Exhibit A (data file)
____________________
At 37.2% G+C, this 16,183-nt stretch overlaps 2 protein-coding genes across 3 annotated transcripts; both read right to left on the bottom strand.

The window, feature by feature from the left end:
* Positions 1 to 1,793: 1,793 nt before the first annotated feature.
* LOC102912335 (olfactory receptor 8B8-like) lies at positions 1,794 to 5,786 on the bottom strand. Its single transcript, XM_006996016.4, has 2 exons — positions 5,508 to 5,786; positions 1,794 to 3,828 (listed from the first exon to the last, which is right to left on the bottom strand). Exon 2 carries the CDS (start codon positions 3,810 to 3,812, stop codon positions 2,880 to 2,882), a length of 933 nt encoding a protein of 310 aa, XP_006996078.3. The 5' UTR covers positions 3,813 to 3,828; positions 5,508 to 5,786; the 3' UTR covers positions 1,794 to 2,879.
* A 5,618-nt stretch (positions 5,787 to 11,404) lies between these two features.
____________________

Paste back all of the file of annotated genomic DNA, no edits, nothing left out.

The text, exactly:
At 37.2% G+C, this 16,183-nt stretch overlaps 2 protein-coding genes across 3 annotated transcripts; both read right to left on the bottom strand.

The window, feature by feature from the left end:
* Positions 1 to 1,793: 1,793 nt before the first annotated feature.
* LOC102912335 (olfactory receptor 8B8-like) lies at positions 1,794 to 5,786 on the bottom strand. Its single transcript, XM_006996016.4, has 2 exons — positions 5,508 to 5,786; positions 1,794 to 3,828 (listed from the first exon to the last, which is right to left on the bottom strand). Exon 2 carries the CDS (start codon positions 3,810 to 3,812, stop codon positions 2,880 to 2,882), a length of 933 nt encoding a protein of 310 aa, XP_006996078.3. The 5' UTR covers positions 3,813 to 3,828; positions 5,508 to 5,786; the 3' UTR covers positions 1,794 to 2,879.
* A 5,618-nt stretch (positions 5,787 to 11,404) lies between these two features.